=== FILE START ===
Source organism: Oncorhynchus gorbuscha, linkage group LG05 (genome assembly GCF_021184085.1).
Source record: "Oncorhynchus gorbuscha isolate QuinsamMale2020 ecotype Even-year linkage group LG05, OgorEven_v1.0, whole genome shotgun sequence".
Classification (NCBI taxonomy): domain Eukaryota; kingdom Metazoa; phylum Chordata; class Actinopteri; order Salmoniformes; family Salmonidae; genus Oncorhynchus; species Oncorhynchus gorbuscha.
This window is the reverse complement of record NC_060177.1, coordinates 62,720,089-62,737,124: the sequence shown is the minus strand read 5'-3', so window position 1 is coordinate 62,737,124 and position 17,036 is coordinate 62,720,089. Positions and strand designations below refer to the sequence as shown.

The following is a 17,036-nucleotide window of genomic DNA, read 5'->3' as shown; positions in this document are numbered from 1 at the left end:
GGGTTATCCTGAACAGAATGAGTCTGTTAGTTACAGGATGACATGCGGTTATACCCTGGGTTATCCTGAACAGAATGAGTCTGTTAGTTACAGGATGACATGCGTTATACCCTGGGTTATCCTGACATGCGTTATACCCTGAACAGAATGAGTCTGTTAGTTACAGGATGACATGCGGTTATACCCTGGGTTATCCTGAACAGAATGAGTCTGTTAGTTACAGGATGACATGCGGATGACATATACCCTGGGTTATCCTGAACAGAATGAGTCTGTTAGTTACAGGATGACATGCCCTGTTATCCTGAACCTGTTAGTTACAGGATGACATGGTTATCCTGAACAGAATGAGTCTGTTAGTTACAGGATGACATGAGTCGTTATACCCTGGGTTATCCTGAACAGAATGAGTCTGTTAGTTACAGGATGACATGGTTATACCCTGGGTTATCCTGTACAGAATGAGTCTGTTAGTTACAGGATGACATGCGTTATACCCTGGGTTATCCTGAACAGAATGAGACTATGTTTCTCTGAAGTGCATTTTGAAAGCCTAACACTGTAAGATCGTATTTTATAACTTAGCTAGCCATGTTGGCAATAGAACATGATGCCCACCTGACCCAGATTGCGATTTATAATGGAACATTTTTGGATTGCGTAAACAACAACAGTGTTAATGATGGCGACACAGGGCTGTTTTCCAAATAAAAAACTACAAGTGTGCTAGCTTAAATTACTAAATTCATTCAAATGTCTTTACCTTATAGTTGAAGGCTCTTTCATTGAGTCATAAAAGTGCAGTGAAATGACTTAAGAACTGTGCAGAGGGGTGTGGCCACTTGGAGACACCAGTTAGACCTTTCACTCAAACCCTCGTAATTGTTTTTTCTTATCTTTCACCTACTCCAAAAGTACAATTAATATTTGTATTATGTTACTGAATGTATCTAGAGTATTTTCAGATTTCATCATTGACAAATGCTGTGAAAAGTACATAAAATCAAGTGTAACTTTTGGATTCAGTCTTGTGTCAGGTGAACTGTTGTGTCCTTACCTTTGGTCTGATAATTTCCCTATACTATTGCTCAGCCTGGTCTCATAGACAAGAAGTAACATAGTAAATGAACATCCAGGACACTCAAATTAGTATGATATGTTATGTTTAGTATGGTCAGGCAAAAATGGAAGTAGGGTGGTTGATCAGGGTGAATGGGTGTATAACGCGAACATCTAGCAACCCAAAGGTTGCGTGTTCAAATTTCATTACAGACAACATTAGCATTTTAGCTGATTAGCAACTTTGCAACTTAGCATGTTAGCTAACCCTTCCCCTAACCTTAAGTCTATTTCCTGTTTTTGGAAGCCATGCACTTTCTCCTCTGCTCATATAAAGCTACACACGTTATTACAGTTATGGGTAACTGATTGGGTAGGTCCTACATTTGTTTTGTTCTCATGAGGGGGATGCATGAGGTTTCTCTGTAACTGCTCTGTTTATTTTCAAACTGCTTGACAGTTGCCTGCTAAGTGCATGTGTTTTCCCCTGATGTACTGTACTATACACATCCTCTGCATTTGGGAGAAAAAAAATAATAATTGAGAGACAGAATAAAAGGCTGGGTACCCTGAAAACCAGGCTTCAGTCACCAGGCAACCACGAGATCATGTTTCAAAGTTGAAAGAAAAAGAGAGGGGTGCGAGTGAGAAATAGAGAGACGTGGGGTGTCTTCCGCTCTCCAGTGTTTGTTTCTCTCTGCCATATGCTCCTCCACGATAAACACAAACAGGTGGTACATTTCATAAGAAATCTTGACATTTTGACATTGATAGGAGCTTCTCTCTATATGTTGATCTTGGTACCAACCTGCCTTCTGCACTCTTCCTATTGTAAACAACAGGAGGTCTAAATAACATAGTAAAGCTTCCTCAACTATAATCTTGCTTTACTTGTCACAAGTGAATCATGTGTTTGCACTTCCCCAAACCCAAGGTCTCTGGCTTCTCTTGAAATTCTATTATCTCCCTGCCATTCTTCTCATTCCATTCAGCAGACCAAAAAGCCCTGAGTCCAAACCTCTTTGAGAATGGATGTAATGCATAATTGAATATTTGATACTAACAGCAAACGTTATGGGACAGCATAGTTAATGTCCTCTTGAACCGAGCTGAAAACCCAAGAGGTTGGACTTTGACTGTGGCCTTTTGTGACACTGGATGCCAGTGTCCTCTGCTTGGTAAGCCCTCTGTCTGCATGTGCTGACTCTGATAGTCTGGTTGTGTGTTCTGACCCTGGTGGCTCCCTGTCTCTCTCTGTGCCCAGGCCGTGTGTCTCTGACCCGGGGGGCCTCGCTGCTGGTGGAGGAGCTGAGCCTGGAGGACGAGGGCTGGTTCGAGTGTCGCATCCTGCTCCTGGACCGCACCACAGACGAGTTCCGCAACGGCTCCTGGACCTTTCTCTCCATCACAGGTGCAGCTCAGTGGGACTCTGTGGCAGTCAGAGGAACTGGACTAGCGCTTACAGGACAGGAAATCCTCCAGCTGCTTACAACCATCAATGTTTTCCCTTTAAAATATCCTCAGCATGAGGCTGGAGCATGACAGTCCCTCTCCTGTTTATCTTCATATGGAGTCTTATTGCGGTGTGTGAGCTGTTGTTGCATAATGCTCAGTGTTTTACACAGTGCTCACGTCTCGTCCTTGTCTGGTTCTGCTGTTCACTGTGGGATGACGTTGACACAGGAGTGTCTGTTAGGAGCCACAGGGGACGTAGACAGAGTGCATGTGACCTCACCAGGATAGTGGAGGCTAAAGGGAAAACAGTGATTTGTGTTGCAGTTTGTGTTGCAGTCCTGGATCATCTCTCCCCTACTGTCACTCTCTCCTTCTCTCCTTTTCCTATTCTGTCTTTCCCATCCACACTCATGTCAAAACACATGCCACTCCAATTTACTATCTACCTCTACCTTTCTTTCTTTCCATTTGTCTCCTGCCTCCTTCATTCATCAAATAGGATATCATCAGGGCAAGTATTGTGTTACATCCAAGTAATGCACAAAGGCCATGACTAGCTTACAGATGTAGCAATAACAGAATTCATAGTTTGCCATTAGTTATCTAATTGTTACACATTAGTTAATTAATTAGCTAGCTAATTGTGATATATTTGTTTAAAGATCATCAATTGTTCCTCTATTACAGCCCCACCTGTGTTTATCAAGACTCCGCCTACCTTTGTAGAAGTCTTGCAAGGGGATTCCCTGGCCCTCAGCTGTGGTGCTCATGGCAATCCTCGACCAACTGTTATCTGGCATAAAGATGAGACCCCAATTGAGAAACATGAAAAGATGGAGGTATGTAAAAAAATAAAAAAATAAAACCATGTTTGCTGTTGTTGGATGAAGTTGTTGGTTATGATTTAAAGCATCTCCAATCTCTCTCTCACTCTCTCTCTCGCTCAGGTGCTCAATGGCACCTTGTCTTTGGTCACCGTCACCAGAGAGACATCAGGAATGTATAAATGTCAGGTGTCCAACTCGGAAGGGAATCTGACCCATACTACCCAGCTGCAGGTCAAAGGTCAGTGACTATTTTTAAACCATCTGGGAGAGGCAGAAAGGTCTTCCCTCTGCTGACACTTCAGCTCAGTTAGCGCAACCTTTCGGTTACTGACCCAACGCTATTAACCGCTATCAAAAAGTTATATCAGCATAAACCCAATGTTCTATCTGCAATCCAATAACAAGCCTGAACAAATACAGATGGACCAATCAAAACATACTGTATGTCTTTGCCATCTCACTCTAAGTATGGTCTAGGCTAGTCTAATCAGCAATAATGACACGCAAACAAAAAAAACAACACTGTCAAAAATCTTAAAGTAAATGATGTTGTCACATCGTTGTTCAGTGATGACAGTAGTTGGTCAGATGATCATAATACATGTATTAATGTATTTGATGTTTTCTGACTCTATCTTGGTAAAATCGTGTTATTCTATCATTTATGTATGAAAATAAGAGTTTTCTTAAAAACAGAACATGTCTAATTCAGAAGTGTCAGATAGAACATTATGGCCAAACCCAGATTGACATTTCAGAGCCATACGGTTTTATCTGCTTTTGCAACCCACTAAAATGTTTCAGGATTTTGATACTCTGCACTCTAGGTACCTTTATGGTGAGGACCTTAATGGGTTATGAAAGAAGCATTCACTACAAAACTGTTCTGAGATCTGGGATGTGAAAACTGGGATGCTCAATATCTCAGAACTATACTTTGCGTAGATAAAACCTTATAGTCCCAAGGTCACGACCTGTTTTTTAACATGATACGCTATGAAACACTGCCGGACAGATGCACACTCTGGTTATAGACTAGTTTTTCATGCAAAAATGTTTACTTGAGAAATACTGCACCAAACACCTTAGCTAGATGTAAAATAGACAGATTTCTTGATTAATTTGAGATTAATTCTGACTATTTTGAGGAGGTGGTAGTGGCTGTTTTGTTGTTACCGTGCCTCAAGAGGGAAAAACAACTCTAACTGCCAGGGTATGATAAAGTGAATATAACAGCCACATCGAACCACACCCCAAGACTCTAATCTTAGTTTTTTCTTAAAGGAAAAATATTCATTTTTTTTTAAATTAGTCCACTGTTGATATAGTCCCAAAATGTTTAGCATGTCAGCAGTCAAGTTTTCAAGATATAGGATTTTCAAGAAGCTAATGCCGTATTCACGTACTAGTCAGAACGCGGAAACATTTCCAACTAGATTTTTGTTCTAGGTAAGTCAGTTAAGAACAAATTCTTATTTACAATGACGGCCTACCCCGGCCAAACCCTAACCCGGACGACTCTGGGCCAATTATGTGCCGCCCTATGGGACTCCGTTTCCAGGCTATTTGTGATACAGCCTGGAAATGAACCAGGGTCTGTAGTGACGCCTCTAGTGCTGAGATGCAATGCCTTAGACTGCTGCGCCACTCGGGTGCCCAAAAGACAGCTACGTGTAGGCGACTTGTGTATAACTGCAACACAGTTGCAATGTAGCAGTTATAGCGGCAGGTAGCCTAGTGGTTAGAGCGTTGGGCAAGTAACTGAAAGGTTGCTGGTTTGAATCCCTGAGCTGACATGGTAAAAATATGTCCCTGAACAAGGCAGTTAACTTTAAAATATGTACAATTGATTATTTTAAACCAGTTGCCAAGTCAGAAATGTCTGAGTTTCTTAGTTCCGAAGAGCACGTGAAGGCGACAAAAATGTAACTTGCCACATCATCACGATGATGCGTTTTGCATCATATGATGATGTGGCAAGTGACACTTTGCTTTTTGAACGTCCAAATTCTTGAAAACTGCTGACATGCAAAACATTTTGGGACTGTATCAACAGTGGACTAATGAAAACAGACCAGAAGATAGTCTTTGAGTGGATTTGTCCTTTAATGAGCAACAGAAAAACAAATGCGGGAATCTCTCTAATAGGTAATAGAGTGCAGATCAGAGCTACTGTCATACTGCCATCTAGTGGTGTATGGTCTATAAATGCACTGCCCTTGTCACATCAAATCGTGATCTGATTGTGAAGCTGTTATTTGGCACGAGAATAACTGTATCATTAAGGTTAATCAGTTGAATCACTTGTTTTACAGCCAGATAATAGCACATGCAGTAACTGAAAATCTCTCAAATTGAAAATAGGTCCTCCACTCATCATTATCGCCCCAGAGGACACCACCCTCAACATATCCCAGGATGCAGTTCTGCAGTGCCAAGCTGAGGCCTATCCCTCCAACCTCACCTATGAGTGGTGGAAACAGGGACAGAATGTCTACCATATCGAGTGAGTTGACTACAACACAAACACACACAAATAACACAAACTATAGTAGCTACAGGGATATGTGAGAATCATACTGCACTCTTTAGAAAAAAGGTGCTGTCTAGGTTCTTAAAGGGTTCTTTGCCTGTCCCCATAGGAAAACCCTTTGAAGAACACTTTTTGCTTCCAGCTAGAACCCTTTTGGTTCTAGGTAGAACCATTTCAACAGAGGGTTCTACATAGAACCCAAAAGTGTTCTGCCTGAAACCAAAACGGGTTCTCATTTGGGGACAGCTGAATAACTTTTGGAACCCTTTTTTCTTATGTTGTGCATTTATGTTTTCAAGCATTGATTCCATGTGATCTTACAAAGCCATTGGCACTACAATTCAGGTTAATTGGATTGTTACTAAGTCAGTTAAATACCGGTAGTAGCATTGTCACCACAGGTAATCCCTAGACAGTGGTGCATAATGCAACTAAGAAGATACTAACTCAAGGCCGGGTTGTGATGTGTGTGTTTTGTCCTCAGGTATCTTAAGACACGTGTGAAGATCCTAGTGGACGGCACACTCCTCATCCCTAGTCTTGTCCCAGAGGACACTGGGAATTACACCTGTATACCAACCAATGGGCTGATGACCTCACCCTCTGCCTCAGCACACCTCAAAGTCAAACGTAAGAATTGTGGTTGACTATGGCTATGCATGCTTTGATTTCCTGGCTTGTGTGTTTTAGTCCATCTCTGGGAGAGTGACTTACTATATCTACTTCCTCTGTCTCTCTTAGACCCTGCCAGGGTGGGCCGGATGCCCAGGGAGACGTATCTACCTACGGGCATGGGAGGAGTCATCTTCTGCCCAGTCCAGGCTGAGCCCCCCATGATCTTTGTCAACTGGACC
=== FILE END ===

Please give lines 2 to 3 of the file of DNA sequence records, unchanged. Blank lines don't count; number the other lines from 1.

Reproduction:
Source record: "Oncorhynchus gorbuscha isolate QuinsamMale2020 ecotype Even-year linkage group LG05, OgorEven_v1.0, whole genome shotgun sequence".
Classification (NCBI taxonomy): domain Eukaryota; kingdom Metazoa; phylum Chordata; class Actinopteri; order Salmoniformes; family Salmonidae; genus Oncorhynchus; species Oncorhynchus gorbuscha.